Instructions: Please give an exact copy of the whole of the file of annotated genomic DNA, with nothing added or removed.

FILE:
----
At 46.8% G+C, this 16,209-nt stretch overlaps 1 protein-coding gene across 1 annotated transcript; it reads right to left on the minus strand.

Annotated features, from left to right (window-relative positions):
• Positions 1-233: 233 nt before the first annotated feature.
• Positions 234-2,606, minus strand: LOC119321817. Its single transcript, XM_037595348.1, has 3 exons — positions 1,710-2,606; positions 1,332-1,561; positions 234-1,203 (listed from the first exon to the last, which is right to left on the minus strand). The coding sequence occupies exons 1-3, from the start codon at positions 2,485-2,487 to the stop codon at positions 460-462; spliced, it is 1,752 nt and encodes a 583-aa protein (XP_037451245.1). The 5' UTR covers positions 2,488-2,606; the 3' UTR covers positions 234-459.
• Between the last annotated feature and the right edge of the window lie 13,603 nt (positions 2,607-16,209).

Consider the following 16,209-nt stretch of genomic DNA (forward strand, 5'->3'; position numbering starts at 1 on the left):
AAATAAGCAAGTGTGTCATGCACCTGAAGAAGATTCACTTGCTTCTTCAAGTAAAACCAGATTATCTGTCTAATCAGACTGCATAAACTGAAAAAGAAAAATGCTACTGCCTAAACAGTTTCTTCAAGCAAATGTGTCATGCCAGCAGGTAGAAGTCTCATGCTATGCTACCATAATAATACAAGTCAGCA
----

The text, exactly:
At 46.8% G+C, this 16,209-nt stretch overlaps 1 protein-coding gene across 1 annotated transcript; it reads right to left on the minus strand.

Annotated features, from left to right (window-relative positions):
• Positions 1-233: 233 nt before the first annotated feature.
• Positions 234-2,606, minus strand: LOC119321817. Its single transcript, XM_037595348.1, has 3 exons — positions 1,710-2,606; positions 1,332-1,561; positions 234-1,203 (listed from the first exon to the last, which is right to left on the minus strand). The coding sequence occupies exons 1-3, from the start codon at positions 2,485-2,487 to the stop codon at positions 460-462; spliced, it is 1,752 nt and encodes a 583-aa protein (XP_037451245.1). The 5' UTR covers positions 2,488-2,606; the 3' UTR covers positions 234-459.
• Between the last annotated feature and the right edge of the window lie 13,603 nt (positions 2,607-16,209).

Consider the following 16,209-nt stretch of genomic DNA (forward strand, 5'->3'; position numbering starts at 1 on the left):
AAATAAGCAAGTGTGTCATGCACCTGAAGAAGATTCACTTGCTTCTTCAAGTAAAACCAGATTATCTGTCTAATCAGACTGCATAAACTGAAAAAGAAAAATGCTACTGCCTAAACAGTTTCTTCAAGCAAATGTGTCATGCCAGCAGGTAGAAGTCTCATGCTATGCTACCATAATAATACAAGTCAGCA